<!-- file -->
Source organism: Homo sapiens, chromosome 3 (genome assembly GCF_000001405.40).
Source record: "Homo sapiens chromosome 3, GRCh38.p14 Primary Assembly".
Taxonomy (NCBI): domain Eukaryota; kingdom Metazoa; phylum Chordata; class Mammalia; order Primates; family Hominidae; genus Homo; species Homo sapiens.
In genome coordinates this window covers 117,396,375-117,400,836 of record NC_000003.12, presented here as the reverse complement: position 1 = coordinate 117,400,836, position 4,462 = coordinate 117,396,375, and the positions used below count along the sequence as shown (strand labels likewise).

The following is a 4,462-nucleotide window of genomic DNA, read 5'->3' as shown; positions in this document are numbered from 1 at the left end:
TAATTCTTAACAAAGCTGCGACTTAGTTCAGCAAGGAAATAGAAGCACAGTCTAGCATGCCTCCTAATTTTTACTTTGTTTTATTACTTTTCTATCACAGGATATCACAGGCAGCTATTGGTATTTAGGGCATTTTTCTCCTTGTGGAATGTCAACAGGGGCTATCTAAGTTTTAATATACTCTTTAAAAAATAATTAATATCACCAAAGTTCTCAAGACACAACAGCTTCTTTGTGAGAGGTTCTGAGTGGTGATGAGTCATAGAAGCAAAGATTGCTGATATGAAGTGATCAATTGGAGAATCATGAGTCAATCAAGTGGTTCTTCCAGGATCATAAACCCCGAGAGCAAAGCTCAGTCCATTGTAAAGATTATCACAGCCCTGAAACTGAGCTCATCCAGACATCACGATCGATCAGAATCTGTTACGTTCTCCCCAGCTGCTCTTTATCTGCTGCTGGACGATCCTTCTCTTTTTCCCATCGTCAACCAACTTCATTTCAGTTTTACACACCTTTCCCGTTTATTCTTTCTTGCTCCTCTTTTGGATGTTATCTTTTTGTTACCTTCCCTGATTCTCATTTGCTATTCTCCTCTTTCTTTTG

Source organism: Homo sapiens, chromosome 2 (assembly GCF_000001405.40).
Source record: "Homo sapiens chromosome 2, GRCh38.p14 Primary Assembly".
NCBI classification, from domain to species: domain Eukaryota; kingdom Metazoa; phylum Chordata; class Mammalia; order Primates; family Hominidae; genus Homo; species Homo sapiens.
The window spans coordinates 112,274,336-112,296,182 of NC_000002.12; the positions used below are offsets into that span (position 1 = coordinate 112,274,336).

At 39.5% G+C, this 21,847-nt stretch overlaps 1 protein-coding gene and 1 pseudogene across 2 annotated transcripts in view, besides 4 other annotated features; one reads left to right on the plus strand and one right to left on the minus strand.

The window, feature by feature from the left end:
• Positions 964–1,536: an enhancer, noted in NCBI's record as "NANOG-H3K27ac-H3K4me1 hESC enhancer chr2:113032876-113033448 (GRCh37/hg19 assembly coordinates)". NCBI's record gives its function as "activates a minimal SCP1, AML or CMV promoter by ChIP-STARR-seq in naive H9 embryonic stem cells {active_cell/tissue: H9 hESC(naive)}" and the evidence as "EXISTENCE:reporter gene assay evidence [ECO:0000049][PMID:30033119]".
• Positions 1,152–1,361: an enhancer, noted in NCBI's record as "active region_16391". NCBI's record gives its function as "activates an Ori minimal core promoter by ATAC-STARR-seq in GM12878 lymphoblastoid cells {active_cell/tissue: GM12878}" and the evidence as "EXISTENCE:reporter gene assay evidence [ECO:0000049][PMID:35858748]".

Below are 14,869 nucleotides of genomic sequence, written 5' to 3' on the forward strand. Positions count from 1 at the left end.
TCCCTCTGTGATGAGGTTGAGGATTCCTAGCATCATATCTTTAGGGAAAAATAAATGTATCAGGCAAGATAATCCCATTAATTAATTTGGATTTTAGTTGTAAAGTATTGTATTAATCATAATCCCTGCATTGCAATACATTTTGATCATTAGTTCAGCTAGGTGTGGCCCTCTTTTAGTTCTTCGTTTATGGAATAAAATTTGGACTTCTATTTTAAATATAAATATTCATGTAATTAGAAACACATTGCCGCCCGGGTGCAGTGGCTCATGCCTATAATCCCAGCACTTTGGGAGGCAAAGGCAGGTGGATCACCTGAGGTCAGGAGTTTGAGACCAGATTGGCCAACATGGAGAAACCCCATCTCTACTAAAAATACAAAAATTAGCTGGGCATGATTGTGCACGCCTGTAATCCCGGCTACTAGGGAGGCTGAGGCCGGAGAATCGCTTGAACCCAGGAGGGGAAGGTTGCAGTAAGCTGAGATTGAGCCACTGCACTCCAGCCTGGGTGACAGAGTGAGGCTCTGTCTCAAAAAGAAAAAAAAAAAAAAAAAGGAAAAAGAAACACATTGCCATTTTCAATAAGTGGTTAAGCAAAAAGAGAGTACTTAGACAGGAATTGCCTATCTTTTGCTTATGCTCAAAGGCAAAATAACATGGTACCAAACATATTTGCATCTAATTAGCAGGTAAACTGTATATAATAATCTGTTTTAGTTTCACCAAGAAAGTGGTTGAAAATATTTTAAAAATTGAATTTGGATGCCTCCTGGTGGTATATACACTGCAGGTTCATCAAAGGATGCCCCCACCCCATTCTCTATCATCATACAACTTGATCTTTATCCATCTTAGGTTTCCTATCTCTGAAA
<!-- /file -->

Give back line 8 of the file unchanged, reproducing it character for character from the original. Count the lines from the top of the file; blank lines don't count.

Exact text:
Source record: "Homo sapiens chromosome 2, GRCh38.p14 Primary Assembly".